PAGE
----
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N2 - This paper analyses the effect of observed vegetation characteristics on modelled wave heights. Detailed information on species composition, as well as on height, number of stems, and diameter of the plant species of a restored salt marsh on the Wadden barrier island of Terschelling was used to parameterize and apply the Simulating Waves Nearshore – Vegetation wave model to a schematized restored salt-marsh zone in front of the dike. The results indicate that wave damping by vegetated forelands is strongly related to vegetation heterogeneity and salt-marsh zonation. The modelling works suggest that at the study site under storm conditions with a frequency of 5–10 times/y, a vegetated foreland of some 90 m in width will dampen the wave height more than 80%, whereas under extreme conditions (1/2000 y) a foreland covered with dense vegetation will dampen the wave height up to 50%. These results imply that at the study site a vegetated foreland in front of the dike leads to reduced wave attack on the dike, which may result in changed requirements for both height and revetment of the dike while maintaining the required safety level. Although there are still many questions concerning dimensions, management, and performance, developing a vegetated foreland seems an interesting strategy to adapt existing flood protection works to the effects of climate change.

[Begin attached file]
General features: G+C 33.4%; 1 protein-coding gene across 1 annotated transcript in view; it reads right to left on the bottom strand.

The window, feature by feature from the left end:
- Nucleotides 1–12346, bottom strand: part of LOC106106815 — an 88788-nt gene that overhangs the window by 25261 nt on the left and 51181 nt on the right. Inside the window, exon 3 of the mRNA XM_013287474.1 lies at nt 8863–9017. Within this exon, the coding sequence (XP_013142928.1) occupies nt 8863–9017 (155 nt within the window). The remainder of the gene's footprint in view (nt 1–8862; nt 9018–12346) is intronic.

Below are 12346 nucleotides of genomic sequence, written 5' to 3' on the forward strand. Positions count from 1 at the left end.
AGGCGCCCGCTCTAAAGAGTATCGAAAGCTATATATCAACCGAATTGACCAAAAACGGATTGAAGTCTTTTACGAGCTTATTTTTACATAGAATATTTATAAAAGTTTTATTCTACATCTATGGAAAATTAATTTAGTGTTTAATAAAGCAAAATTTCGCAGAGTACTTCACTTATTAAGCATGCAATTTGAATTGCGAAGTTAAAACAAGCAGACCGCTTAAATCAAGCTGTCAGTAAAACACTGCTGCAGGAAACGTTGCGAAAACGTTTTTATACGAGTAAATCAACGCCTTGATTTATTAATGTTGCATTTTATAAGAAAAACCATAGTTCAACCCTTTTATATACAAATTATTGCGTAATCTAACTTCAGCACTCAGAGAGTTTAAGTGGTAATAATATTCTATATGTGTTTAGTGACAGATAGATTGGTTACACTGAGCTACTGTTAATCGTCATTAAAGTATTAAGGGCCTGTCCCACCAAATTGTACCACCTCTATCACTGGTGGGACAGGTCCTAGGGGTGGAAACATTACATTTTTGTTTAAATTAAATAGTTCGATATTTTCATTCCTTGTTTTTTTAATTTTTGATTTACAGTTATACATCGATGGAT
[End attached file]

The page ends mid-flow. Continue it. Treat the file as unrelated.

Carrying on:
AB - This paper analyses the effect of observed vegetation characteristics on modelled wave heights. Detailed information on species composition, as well as on height, number of stems, and diameter of the plant species of a restored salt marsh on the Wadden barrier island of Terschelling was used to parameterize and apply the Simulating Waves Nearshore – Vegetation wave model to a schematized restored salt-marsh zone in front of the dike. The results indicate that wave damping by vegetated forelands is strongly related to vegetation heterogeneity and salt-marsh zonation. The modelling works suggest that at the study site under storm conditions with a frequency of 5–10 times/y, a vegetated foreland of some 90 m in width will dampen the wave height more than 80%, whereas under extreme conditions (1/2000 y) a foreland covered with dense vegetation will dampen the wave height up to 50%. These results imply that at the study site a vegetated foreland in front of the dike leads to reduced wave attack on the dike, which may result in changed requirements for both height and revetment of the dike while maintaining the required safety level. Although there are still many questions concerning dimensions, management, and performance, developing a vegetated foreland seems an interesting strategy to adapt existing flood protection works to the effects of climate change.